It’s About Time For Advanced Remote Sensing In Agriculture.

Introducing the LandScan Digital Vegetation Signature (DVS). Remote sensing applications in agriculture and forestry are ubiquitous. Everyone it seems has a sensor mounted on a drone, airplane, or ground-based vehicle and satellite imagery is widely available to all. This has led to pervasive claims of the analytical power of these tools, claims that are almost impossible for even the most adept plant or data scientist to discern. This leads to widespread misuse and misunderstanding. The focus is increasingly on spatial, spectral, or even thermal resolution. While these types of resolutions are of course important, the resulting imagery products are becoming commoditized. They are interesting and fun to look at, but how useful are they analytically?

I have had the opportunity to learn about remote sensing from the best. While at the University of Wisconsin-Madison, obtaining my PhD in remote sensing (Environmental Monitoring as it was called back then), I was able to teach the digital image processing laboratory, and sometimes the lecture, for Tom Lillesand, the guy who literally ‘wrote the book’ on the topic. This was the late 90’s and the focus then was on satellite imagery. Agricultural applications for remote sensing at the time consisted of images of corn, soybeans, wheat, and other ‘Midwestern’ crops where there was a late-season closed canopy. This was the perfect environment for satellite imagery, mostly Landsat, where large 30-meter pixels were adequate.

Over a decade later, around 2010, remote sensing techniques developed for satellite imagery began to be applied to airborne sensors. Airborne sensors do not have the automatic spectral calibrations that are built into satellite-based sensor systems. This disconnect was difficult to notice when applied to row crops so long as it was late enough in the season and the vegetative canopy was closed. However, if these techniques were utilized before the canopy was closed, or were applied to crops without a closed canopy, the breakdown became more apparent. If you look down at vineyards, orchards, or early season row crops you see shade, soil, cover crops, and other features that increase the ‘noise’ in the imagery. Starting with various types of soil-adjusted vegetation index formulas, the effects of soil between and under the crop on the vegetation index was recognized. Nevertheless, NDVI became the most popular way to characterize the vegetation. The paradigm of satellite remote sensing had become inadequate for airborne systems.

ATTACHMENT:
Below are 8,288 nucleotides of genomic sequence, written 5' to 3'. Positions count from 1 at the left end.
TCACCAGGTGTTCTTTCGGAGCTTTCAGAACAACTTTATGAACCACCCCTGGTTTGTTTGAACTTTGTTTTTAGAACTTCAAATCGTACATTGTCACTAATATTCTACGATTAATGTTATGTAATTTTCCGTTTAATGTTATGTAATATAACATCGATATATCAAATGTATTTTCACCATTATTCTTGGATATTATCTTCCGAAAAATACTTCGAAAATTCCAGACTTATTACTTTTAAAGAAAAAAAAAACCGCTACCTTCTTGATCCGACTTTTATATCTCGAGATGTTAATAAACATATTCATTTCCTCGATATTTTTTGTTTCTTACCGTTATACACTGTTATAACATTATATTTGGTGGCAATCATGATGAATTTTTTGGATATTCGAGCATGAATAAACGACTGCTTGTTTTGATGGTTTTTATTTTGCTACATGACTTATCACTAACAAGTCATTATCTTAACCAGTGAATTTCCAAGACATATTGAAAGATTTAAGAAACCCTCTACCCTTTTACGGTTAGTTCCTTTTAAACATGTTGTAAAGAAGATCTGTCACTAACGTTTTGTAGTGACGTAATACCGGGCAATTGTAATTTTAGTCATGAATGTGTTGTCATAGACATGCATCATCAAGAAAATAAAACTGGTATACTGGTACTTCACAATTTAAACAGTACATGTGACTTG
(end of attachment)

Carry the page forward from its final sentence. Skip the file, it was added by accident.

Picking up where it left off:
This realization led to the creation of the PurePixel information product in 2011. My team, led by Dr. Jack Paris, developed PurePixel as a way of ‘cleaning’ airborne imagery to account for, and remove, noisy pixels. This opened doors, and exposed pathways, for new applications in remote sensing. In 2013 Trimble acquired the PurePixel technology where it still resides today, but just like everything in technology a decade is a very, very long time. The industry is ready for the next generation of remote sensing products.

Another decade has passed, and another practice derived from satellite remote sensing applications has created more noise and confusion in the industry. This time the culprit is temporal resolution, that is, the utilization of remote sensing to assess changes in vegetation over time. Now the industry has added drone-based imagery to the mix, but really the line between drones and airplanes will become indistinguishable as laws and practices applied to drones will mean that unmanned and eventually autonomous airborne systems will be the norm in agricultural and forestry applications. Advances in technology means that these airborne systems now may include LIDAR, geomagnetic, microwave, thermal, and of course better spectral sensing capabilities. These new sensing technologies are a fantastic addition to our industry for single snapshots in time.

Unfortunately, every current example of airborne analytics in the industry is lacking the spatial and spectral calibrations required to produce temporal analytical quality data. Airborne sensor data is being misused again, and it is nearly impossible for the unknowing executive, analyst, or analytical system to distinguish between noise and reliable data. You simply cannot ‘stack’ time series data with airborne sensor systems like you can with satellite imagery.

LandScan has spent the better part of the past 30 months focusing on solving this problem, and we have succeeded. The Digital Vegetation Signature (DVS) technology has been developed to enable true temporal analytics in airborne remote sensing. The DVS unlocks an entire new set of information dimensions to be used for vegetation evaluation and analytics. The DVS can now see what other technology cannot, and we are very excited about this!

We encourage you to follow along in 2022 as LandScan deploys the DVS on numerous research sites. When used as a guide for the deployment of the Digital Soil Core (DSC), the DVS creates a unique connection between plant performance and behavior and the growing environment, and a true digital twin for agriculture. Both the DSC and DVS work together to power LandScan’s Platform for Discovery that produces information infrastructure for agriculture.

LandScan.ai

Dan Rooney

Dan Rooney